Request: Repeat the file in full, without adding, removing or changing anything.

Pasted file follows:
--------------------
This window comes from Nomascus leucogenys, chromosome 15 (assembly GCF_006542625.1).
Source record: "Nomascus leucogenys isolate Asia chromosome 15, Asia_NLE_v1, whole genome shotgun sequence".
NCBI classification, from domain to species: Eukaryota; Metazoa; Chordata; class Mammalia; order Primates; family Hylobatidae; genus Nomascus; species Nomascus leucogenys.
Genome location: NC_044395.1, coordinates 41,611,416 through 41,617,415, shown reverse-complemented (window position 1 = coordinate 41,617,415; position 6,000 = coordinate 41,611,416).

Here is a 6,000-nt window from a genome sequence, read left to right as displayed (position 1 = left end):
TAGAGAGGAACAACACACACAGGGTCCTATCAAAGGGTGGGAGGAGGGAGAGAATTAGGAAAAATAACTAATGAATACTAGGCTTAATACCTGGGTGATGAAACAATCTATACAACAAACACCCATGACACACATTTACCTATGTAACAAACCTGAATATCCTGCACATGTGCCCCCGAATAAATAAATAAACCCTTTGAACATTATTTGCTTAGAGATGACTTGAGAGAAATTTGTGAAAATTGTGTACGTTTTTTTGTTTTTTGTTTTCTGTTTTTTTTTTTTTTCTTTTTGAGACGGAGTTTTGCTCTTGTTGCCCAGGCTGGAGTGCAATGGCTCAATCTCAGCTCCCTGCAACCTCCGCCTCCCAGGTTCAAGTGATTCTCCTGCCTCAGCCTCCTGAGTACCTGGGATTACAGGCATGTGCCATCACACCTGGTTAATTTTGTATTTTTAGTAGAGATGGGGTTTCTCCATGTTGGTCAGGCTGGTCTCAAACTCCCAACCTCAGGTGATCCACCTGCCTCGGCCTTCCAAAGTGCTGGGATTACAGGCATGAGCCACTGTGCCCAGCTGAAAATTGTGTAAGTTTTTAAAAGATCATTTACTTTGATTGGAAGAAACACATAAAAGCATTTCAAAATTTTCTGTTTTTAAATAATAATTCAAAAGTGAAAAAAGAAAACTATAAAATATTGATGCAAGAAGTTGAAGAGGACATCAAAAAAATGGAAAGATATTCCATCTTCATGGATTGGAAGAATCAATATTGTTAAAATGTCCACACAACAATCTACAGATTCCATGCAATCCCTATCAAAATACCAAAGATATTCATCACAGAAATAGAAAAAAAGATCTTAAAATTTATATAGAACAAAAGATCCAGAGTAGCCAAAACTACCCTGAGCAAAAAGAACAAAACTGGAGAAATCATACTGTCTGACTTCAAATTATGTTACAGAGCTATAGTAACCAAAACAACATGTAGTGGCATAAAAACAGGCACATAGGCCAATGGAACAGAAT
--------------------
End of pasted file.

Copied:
This window comes from Nomascus leucogenys, chromosome 15 (assembly GCF_006542625.1).
Source record: "Nomascus leucogenys isolate Asia chromosome 15, Asia_NLE_v1, whole genome shotgun sequence".
NCBI classification, from domain to species: Eukaryota; Metazoa; Chordata; class Mammalia; order Primates; family Hylobatidae; genus Nomascus; species Nomascus leucogenys.
Genome location: NC_044395.1, coordinates 41,611,416 through 41,617,415, shown reverse-complemented (window position 1 = coordinate 41,617,415; position 6,000 = coordinate 41,611,416).

Here is a 6,000-nt window from a genome sequence, read left to right as displayed (position 1 = left end):
TAGAGAGGAACAACACACACAGGGTCCTATCAAAGGGTGGGAGGAGGGAGAGAATTAGGAAAAATAACTAATGAATACTAGGCTTAATACCTGGGTGATGAAACAATCTATACAACAAACACCCATGACACACATTTACCTATGTAACAAACCTGAATATCCTGCACATGTGCCCCCGAATAAATAAATAAACCCTTTGAACATTATTTGCTTAGAGATGACTTGAGAGAAATTTGTGAAAATTGTGTACGTTTTTTTGTTTTTTGTTTTCTGTTTTTTTTTTTTTTCTTTTTGAGACGGAGTTTTGCTCTTGTTGCCCAGGCTGGAGTGCAATGGCTCAATCTCAGCTCCCTGCAACCTCCGCCTCCCAGGTTCAAGTGATTCTCCTGCCTCAGCCTCCTGAGTACCTGGGATTACAGGCATGTGCCATCACACCTGGTTAATTTTGTATTTTTAGTAGAGATGGGGTTTCTCCATGTTGGTCAGGCTGGTCTCAAACTCCCAACCTCAGGTGATCCACCTGCCTCGGCCTTCCAAAGTGCTGGGATTACAGGCATGAGCCACTGTGCCCAGCTGAAAATTGTGTAAGTTTTTAAAAGATCATTTACTTTGATTGGAAGAAACACATAAAAGCATTTCAAAATTTTCTGTTTTTAAATAATAATTCAAAAGTGAAAAAAGAAAACTATAAAATATTGATGCAAGAAGTTGAAGAGGACATCAAAAAAATGGAAAGATATTCCATCTTCATGGATTGGAAGAATCAATATTGTTAAAATGTCCACACAACAATCTACAGATTCCATGCAATCCCTATCAAAATACCAAAGATATTCATCACAGAAATAGAAAAAAAGATCTTAAAATTTATATAGAACAAAAGATCCAGAGTAGCCAAAACTACCCTGAGCAAAAAGAACAAAACTGGAGAAATCATACTGTCTGACTTCAAATTATGTTACAGAGCTATAGTAACCAAAACAACATGTAGTGGCATAAAAACAGGCACATAGGCCAATGGAACAGAAT